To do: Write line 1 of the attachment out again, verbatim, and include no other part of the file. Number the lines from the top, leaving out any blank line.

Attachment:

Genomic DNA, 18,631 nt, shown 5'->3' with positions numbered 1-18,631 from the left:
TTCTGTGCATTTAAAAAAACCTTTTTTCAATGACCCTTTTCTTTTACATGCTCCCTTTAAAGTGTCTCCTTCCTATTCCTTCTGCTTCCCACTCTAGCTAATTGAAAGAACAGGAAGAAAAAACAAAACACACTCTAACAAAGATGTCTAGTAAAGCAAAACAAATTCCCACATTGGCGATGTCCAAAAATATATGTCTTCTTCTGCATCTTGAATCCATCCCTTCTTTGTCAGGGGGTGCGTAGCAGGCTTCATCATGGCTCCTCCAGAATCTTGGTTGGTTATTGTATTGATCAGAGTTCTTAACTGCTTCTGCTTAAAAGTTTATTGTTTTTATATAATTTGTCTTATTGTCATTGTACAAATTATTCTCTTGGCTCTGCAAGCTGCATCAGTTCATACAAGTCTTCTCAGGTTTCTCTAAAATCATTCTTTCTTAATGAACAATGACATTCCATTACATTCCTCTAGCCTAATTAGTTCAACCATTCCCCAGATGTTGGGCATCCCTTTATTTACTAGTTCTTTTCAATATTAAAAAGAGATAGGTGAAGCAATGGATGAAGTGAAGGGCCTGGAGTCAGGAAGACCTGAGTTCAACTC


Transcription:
Genomic DNA, 18,631 nt, shown 5'->3' with positions numbered 1-18,631 from the left: